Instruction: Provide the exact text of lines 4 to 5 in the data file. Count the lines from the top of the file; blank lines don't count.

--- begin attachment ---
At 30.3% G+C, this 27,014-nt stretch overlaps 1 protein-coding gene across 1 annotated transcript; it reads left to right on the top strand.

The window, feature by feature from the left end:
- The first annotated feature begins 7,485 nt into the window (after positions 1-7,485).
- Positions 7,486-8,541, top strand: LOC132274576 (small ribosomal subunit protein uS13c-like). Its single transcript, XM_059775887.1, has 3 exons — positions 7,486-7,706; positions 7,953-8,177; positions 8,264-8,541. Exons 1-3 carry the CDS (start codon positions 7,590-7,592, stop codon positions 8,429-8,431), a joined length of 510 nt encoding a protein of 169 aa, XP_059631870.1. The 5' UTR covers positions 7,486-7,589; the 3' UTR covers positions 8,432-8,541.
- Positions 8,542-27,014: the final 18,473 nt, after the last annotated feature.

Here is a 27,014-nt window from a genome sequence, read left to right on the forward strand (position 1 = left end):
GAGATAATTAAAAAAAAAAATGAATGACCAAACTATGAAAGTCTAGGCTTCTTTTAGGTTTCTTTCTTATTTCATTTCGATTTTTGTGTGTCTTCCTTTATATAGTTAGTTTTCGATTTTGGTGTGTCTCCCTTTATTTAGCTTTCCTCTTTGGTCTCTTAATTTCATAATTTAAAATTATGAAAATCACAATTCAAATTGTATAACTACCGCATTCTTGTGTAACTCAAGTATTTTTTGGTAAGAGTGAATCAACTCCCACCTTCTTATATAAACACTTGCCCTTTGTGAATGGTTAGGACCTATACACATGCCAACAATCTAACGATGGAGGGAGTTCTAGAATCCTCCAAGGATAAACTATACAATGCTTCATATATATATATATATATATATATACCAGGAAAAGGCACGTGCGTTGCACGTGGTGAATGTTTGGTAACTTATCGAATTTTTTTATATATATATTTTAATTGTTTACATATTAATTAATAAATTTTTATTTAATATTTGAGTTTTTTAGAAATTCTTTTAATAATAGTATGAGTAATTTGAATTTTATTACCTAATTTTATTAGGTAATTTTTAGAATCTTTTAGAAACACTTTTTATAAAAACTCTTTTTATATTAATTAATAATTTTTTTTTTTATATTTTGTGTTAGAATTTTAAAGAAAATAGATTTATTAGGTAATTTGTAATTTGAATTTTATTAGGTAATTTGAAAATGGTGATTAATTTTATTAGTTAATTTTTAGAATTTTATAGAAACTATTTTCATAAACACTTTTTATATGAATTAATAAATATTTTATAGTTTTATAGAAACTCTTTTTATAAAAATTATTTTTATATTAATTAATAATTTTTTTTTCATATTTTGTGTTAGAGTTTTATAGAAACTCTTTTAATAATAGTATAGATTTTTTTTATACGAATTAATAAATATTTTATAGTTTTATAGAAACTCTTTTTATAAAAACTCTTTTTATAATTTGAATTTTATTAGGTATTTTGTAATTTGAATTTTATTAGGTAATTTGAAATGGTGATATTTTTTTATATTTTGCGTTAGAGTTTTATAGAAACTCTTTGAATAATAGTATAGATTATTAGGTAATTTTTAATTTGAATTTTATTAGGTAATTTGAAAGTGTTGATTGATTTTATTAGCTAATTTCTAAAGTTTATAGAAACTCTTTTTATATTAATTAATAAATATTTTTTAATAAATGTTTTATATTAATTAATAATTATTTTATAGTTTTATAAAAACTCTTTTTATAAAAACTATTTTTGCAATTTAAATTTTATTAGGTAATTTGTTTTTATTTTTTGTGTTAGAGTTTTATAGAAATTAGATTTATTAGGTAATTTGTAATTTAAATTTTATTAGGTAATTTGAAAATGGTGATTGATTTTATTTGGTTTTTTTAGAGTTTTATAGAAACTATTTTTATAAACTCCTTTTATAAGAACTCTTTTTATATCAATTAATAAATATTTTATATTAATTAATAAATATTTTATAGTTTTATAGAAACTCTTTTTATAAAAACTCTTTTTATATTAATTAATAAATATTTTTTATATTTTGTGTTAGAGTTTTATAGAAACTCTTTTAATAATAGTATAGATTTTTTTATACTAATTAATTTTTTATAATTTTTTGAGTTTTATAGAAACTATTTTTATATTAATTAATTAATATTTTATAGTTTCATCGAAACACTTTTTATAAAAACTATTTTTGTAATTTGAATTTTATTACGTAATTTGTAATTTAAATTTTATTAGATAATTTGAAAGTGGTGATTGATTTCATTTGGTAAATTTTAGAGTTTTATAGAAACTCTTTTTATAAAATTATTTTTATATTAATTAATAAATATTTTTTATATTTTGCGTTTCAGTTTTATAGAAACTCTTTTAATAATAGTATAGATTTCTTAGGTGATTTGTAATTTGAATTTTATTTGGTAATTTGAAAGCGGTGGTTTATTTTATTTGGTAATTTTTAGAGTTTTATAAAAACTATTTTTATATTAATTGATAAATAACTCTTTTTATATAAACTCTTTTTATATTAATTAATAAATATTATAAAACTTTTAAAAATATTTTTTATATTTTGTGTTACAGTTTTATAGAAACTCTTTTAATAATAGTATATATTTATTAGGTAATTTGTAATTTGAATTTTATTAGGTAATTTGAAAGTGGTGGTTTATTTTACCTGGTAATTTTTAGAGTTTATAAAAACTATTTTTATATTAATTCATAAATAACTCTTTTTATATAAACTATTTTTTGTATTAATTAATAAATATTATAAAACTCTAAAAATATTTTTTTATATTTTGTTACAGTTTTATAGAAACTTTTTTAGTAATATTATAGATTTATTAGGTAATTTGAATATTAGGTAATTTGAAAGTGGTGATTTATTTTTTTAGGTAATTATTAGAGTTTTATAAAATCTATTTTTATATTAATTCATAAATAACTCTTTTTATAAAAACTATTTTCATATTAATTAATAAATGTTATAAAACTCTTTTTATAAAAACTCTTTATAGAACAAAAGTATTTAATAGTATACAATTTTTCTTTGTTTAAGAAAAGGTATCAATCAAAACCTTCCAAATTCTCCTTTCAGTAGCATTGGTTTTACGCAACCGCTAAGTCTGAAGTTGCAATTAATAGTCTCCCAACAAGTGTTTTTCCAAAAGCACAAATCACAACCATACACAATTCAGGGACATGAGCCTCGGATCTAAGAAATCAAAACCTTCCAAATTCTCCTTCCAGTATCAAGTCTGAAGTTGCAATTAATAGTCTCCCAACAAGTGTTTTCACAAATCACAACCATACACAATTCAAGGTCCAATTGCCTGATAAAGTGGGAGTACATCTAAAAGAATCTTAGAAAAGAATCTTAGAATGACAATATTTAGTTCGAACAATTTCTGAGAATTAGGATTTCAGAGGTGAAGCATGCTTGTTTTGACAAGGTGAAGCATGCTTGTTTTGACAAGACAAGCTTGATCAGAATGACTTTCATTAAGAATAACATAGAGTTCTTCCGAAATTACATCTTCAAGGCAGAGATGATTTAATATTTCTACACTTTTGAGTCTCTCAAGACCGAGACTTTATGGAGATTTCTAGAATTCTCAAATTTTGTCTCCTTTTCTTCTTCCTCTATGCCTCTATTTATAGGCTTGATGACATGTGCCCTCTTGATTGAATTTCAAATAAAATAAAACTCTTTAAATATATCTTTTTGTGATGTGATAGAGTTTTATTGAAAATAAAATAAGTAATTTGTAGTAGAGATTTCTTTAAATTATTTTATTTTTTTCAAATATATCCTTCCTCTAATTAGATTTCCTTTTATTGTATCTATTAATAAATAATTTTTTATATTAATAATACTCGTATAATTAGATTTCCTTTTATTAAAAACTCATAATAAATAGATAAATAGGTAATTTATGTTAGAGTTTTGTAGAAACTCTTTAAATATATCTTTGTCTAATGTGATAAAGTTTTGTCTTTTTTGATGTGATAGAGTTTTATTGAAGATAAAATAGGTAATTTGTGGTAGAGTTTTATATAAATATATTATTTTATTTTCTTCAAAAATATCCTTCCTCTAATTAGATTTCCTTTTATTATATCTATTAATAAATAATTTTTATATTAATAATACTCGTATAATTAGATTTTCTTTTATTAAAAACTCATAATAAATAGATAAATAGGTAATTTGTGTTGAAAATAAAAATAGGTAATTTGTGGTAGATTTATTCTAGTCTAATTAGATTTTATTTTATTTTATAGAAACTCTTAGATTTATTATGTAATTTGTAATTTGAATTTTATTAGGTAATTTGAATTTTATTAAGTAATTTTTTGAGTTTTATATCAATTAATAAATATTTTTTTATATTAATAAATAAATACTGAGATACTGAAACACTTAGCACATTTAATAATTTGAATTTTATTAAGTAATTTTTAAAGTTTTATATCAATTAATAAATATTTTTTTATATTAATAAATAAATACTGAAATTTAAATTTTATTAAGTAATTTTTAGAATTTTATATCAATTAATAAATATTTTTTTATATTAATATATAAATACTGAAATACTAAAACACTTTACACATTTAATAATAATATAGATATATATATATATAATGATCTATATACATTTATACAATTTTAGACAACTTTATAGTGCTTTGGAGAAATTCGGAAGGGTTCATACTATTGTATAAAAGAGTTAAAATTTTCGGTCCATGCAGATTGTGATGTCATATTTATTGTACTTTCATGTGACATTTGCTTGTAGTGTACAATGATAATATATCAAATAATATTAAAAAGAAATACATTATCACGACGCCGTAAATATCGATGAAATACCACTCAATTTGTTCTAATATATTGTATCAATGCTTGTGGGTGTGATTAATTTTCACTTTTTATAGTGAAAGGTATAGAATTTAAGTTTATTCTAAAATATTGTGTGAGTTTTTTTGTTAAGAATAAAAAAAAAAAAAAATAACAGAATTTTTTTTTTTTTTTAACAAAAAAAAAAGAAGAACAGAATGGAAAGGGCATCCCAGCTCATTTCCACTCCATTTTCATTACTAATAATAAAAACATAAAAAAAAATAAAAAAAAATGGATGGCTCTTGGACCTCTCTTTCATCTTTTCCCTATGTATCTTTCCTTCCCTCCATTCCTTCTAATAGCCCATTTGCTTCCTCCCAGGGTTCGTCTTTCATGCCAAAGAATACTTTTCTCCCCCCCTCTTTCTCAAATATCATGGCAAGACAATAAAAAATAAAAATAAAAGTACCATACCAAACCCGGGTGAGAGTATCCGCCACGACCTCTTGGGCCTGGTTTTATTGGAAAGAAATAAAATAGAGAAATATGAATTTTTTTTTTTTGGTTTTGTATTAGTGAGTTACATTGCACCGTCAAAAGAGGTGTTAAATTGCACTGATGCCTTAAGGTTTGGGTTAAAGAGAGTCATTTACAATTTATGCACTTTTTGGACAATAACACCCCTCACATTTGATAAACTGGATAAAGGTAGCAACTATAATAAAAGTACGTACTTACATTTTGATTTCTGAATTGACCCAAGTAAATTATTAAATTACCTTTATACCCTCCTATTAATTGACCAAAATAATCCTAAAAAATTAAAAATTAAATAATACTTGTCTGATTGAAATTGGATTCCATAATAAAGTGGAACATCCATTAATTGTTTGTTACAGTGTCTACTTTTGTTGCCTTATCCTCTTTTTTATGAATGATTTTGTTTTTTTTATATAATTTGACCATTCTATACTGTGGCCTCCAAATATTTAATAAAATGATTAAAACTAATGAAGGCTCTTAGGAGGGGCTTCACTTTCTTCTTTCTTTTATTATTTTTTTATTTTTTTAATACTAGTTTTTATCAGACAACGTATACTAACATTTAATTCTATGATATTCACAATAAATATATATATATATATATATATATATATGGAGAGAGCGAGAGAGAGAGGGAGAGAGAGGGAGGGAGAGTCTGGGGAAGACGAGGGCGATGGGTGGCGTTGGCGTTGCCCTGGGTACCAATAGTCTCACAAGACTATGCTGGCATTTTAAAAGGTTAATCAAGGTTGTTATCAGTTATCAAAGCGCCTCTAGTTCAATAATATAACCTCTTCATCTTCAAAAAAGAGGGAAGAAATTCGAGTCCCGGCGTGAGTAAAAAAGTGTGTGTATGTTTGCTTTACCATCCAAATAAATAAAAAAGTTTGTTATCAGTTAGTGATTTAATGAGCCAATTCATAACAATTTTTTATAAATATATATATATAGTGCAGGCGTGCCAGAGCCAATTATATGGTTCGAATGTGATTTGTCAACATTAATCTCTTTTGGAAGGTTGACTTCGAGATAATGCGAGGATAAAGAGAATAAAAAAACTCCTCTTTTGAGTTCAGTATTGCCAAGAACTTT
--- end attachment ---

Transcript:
- Positions 7,486-8,541, top strand: LOC132274576 (small ribosomal subunit protein uS13c-like). Its single transcript, XM_059775887.1, has 3 exons — positions 7,486-7,706; positions 7,953-8,177; positions 8,264-8,541. Exons 1-3 carry the CDS (start codon positions 7,590-7,592, stop codon positions 8,429-8,431), a joined length of 510 nt encoding a protein of 169 aa, XP_059631870.1. The 5' UTR covers positions 7,486-7,589; the 3' UTR covers positions 8,432-8,541.
- Positions 8,542-27,014: the final 18,473 nt, after the last annotated feature.